Joshua 9-11

Good morning! Today’s passage (Joshua 9-11) describes the total military conquest of Canaan by Joshua and the Israelites, but not before a peaceful (though deceptive) overture by one group leads them alone to preserve their life against the Hebrew onslaught. This account recalls the earlier “total war” or “clash of civilizations” between Moses and Pharaoh in Egypt, while also explaining to later Hebrews how there came to be some non-Hebrews still living among them.

Joshua 9 tells the story of how residents of Gibeon (seeing the writing on the wall regarding their likely fate) proactively tricked Joshua and the Israelites into protecting them. Without consulting God (we’re told), Joshua and the other leaders promised protection because they believed the Gibeonites were from far, far away. When they found out otherwise, Hebrew leaders preserved their honor and declined to break their promise. As a consequence, the Gibeonites stay alive but end up becoming servants of the Hebrews, “hewers of wood and drawers of water”. This may have helped to explain why later in Israel there were Gentiles among the Hebrews, doing work for the Israelites (presumably especially on the Sabbath day). While this is a one-sided account that emphasizes the honor of Israel and the trickery of Gibeon, it’s an example of cohabitation between Jew and Gentile (any non-Jew) that continues to this day. The synagogue that my own family participated in had Gentiles leading music, serving food, and cleaning up at services on the Sabbath (when Jews are forbidden to do such work). Might the Joshua 9 account be an attempt to explain similar early interfaith collaboration?

The remainder of our passage describes the military conquest both south (chapter 10) and north (chapter 11) of the Hebrew encampment at Gilgal. In both directions an alliance of kings, towns and soldiers comes together to defeat the Hebrews, but this only makes it easier for the Jews to overwhelm them. Joshua displays supernatural power in stopping the sun’s progress through the sky so that the slaughter can continue unabated. After the southern territory has been conquered and its residents killed, a massive army gathers against Israel near the Sea of Galilee (“waters of Merom”)in the north. Their might is no match for Joshua however, who slaughters even the horses along with every soldier or resident of each Canaanite town. The text emphasizes Israel’s sheer military dominance, as well as Joshua’s obedience to the commands of God and Moses. Again we hear that God hardened the hearts of Israel’s opponents (just as with Pharaoh in Exodus), so that total extermination would be the only result. One final note: this narrative references Judah in the south and Israel in the north—boundaries that were not used until civil war had divided the nation into two after Kings David and Solomon. I can hope that the far-after-the-fact nature of this account means its descriptions of slaughter in every Canaanite town are more dramatic storytelling than historic reality. It would be easier to forgive literary annihilation rather than actual genocide, but perhaps that’s only wishful thinking on my part. “Happy” reading!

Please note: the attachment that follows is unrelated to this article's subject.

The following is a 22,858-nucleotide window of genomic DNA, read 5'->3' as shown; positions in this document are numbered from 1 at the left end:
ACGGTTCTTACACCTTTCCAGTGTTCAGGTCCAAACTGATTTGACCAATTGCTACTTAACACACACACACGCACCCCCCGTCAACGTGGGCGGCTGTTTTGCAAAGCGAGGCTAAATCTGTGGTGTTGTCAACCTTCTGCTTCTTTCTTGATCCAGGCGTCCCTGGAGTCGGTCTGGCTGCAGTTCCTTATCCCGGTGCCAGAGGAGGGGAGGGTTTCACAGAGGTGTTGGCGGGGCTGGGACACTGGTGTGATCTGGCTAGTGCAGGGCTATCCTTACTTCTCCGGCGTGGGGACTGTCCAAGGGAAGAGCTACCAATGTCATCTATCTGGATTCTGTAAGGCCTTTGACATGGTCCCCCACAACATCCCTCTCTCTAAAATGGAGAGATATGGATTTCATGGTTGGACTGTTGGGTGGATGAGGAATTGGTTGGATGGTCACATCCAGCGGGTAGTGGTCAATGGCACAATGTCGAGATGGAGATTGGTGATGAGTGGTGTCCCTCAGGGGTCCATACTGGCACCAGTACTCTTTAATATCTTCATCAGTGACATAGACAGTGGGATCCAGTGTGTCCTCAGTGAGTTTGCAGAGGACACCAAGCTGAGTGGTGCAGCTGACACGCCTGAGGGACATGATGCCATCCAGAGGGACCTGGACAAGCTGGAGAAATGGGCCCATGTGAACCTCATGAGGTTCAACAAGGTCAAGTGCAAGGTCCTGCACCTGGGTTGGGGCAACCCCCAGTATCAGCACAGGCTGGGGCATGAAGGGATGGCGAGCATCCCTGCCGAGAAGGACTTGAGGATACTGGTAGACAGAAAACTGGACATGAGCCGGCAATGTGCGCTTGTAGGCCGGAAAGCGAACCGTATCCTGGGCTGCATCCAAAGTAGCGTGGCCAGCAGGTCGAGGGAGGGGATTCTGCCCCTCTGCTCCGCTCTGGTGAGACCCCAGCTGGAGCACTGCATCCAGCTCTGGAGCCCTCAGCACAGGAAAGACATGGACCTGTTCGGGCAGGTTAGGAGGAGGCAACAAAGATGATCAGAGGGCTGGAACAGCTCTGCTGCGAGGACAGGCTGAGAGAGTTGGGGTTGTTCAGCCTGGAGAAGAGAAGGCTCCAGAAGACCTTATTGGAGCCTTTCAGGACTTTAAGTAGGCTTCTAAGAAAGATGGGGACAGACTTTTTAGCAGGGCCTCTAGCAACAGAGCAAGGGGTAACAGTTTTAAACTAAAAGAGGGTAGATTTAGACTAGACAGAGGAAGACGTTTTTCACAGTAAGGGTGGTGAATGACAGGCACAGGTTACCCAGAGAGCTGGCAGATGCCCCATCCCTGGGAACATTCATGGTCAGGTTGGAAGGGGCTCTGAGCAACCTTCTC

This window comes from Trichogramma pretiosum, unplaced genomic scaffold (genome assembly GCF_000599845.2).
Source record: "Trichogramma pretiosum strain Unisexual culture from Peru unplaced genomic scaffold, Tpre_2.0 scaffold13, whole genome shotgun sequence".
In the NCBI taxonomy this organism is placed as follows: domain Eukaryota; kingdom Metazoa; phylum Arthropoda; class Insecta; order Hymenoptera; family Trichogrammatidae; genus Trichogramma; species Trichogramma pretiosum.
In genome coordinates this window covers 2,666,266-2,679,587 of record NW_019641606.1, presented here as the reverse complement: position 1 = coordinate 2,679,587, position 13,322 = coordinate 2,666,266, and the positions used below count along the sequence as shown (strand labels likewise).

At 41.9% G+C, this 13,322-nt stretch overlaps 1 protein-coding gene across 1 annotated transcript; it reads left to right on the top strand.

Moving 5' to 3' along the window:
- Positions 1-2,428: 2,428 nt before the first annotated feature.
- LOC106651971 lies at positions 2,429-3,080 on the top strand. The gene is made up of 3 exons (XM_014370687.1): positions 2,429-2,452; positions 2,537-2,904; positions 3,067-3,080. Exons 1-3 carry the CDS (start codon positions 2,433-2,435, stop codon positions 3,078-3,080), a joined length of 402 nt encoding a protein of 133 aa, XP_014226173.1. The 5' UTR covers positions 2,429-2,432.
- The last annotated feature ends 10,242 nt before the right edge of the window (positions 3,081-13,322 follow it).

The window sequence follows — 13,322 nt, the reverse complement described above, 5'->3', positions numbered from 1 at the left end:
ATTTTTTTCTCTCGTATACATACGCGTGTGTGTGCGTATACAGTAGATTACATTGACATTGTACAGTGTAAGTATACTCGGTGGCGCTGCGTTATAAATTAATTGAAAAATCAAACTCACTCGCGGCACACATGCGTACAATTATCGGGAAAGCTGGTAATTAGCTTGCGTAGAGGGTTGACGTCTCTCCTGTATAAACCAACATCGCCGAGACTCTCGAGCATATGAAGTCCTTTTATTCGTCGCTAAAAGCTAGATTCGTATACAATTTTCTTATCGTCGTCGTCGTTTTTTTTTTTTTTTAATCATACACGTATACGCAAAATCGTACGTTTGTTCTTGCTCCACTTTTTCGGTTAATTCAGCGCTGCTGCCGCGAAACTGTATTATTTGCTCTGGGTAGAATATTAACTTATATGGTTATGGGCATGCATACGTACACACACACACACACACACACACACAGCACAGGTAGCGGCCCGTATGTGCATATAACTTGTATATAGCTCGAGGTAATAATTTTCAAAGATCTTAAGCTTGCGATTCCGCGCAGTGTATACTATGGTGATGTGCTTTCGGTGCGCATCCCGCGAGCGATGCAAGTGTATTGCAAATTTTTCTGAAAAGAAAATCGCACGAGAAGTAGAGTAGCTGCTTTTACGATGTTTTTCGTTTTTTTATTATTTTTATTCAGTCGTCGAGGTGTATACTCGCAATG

Read Joshua 9-11.

Please join discussion of this passage at the Daily Bible Facebook group, or comment below. The passage for tomorrow is Joshua 12-14. Thanks for reading!

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